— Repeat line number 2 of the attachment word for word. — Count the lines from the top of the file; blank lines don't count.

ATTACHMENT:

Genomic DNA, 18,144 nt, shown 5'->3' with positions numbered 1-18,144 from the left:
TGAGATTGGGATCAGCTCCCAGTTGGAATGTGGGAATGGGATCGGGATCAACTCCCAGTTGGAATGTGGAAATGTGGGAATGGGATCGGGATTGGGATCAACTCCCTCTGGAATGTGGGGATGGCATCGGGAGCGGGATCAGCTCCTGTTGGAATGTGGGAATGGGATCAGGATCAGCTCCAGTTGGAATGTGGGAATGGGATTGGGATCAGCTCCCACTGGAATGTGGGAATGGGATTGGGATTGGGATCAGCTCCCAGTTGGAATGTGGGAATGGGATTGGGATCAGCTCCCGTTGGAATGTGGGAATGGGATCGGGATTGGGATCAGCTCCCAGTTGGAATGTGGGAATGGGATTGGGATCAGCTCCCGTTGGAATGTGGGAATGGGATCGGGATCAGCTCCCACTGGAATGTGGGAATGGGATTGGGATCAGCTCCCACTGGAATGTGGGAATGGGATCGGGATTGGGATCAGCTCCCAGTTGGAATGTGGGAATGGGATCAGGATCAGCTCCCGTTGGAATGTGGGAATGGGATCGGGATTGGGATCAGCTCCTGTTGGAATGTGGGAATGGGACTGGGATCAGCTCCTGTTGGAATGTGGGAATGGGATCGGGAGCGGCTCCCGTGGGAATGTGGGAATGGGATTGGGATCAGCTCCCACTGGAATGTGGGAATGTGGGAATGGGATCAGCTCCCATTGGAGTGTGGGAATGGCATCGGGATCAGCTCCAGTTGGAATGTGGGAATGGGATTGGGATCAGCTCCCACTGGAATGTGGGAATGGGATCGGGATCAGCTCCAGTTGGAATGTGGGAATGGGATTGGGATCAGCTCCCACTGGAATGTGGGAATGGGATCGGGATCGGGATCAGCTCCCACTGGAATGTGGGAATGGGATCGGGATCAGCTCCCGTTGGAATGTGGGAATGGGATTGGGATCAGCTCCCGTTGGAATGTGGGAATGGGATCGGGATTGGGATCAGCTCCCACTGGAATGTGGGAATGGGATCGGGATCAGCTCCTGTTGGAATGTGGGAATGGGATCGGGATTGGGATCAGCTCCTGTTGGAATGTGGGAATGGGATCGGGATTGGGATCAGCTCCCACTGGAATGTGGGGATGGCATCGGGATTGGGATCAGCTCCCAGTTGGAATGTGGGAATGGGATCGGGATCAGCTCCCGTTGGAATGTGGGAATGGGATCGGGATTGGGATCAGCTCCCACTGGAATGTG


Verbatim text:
TGAGATTGGGATCAGCTCCCAGTTGGAATGTGGGAATGGGATCGGGATCAACTCCCAGTTGGAATGTGGAAATGTGGGAATGGGATCGGGATTGGGATCAACTCCCTCTGGAATGTGGGGATGGCATCGGGAGCGGGATCAGCTCCTGTTGGAATGTGGGAATGGGATCAGGATCAGCTCCAGTTGGAATGTGGGAATGGGATTGGGATCAGCTCCCACTGGAATGTGGGAATGGGATTGGGATTGGGATCAGCTCCCAGTTGGAATGTGGGAATGGGATTGGGATCAGCTCCCGTTGGAATGTGGGAATGGGATCGGGATTGGGATCAGCTCCCAGTTGGAATGTGGGAATGGGATTGGGATCAGCTCCCGTTGGAATGTGGGAATGGGATCGGGATCAGCTCCCACTGGAATGTGGGAATGGGATTGGGATCAGCTCCCACTGGAATGTGGGAATGGGATCGGGATTGGGATCAGCTCCCAGTTGGAATGTGGGAATGGGATCAGGATCAGCTCCCGTTGGAATGTGGGAATGGGATCGGGATTGGGATCAGCTCCTGTTGGAATGTGGGAATGGGACTGGGATCAGCTCCTGTTGGAATGTGGGAATGGGATCGGGAGCGGCTCCCGTGGGAATGTGGGAATGGGATTGGGATCAGCTCCCACTGGAATGTGGGAATGTGGGAATGGGATCAGCTCCCATTGGAGTGTGGGAATGGCATCGGGATCAGCTCCAGTTGGAATGTGGGAATGGGATTGGGATCAGCTCCCACTGGAATGTGGGAATGGGATCGGGATCAGCTCCAGTTGGAATGTGGGAATGGGATTGGGATCAGCTCCCACTGGAATGTGGGAATGGGATCGGGATCGGGATCAGCTCCCACTGGAATGTGGGAATGGGATCGGGATCAGCTCCCGTTGGAATGTGGGAATGGGATTGGGATCAGCTCCCGTTGGAATGTGGGAATGGGATCGGGATTGGGATCAGCTCCCACTGGAATGTGGGAATGGGATCGGGATCAGCTCCTGTTGGAATGTGGGAATGGGATCGGGATTGGGATCAGCTCCTGTTGGAATGTGGGAATGGGATCGGGATTGGGATCAGCTCCCACTGGAATGTGGGGATGGCATCGGGATTGGGATCAGCTCCCAGTTGGAATGTGGGAATGGGATCGGGATCAGCTCCCGTTGGAATGTGGGAATGGGATCGGGATTGGGATCAGCTCCCACTGGAATGTG